Long Wait for Wages, Gratuity for Telangana Anganwadi Workers
Anganwadi helper Mohammad Mahboobi (left) with worker Sridevi and a child’s mother in Pacharla village, in the Jogulamba Gadwal district of Telangana.
Hyderabad: Akula Buvvamma, alias Mohammad Mahboobi, (53), has a busy morning schedule. Waking up at 6 am, one of the first things she does is to fetch water from a public tap installed under Mission Bhagiratha near the Anganwadi centre in Pacharla BC Colony, in the Jogulamba Gadwal district of Telangana.
She walks half-a-kilometre from her house, in Pacharla village, and collects three pots of clean drinking water which she uses for cooking and cleaning at the Anganwadi centre.
Once done with the chore, she hurriedly returns to clean the house, take a bath and make tea. She also cooks and packs her lunch of rice and curry before setting out for the Anganwadi centre again, mostly by 8.30 am.
By 9 am, the Anganwadi helper assembles slum dwellers’ children aged between seven months and six years and makes them sit for preschool activities. Earlier, no one was interested in tending to the children from lower castes due to the rigid caste system. As Mahboobi showed willingness, she managed to get the job.
Mahboobi immerses herself in work till 4 pm—boiling milk and eggs for 25 children, cooking nutritious food for them as well as the pregnant/lactating mothers visiting the centre, doing dishes, cleaning the premises and putting the tiny tots to sleep after their lunch at 12 pm.
Every child gets 120 ml of milk and an egg daily. However, the hard work she puts in does not match her monthly honorarium of Rs 7,800.
“I joined the Anganwadi centre in 2007, two years after my husband died. I was paid nothing in the first two years. Finally, some relief from the financial stress came when I started receiving a monthly honorarium of Rs 4,500 in 2009,” says Mahboobi, who sold betel leaves to raise her two sons and three daughters.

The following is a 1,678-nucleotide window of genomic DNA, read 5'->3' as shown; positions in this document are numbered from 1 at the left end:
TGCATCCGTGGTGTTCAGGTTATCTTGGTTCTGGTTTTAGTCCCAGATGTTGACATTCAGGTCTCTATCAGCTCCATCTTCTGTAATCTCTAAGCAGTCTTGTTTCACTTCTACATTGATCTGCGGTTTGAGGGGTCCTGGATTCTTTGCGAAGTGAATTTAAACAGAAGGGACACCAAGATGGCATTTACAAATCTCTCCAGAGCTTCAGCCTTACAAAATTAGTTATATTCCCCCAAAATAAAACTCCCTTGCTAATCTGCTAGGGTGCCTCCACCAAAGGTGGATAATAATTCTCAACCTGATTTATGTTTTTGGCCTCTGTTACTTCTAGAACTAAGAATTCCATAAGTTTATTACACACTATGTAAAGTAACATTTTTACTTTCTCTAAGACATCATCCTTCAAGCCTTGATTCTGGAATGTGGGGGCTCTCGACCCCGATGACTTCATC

With her children moving out after marriage, she now lives alone. Her biggest fear is that she will not receive gratuity on retirement. “My salary will not be enough to deal with the future, including diseases,” she frets.
Nothing comes without a fight
At every protest, Anganwadi teachers and helpers raise their voices seeking gratuity. They seek recognition as full-time government employees, who get wages under the Payment of Wages Act, 1936, not honorarium.
An Anganwadi teacher is paid Rs 12,000 per month, which translates to Rs 460 a day. Similarly, a helper’s daily wage is Rs 300. The Central and state governments contribute in the ratio of 60:40 to pay them. Sadly, the honorariums are no match for the minimum wage of Rs 800 a daily wager receives in Telangana.
An Anganwadi helper in front of her hut in the Jogulamba Gadwal district of Telangana. A helper’s daily wage is only Rs 300.
The Telangana Anganwadi Teachers and Helpers Union (affiliated to CITU) has been demanding Anganwadi teachers be paid Rs 26,000 and helpers Rs 20,000. The union will launch an indefinite strike on September 11 to make the state government fulfil its demands, which include retirement benefits of Rs 10 lakh to teachers and Rs 5 lakh to helpers.
A landmark Supreme Court (SC) judgement on April 25 last year raised their hopes. The SC observed that Anganwadi workers and helpers were entitled to gratuity under the Payment of Gratuity Act, 1972 and directed the disbursal of gratuity to all eligible employees within three months with 10% simple interest.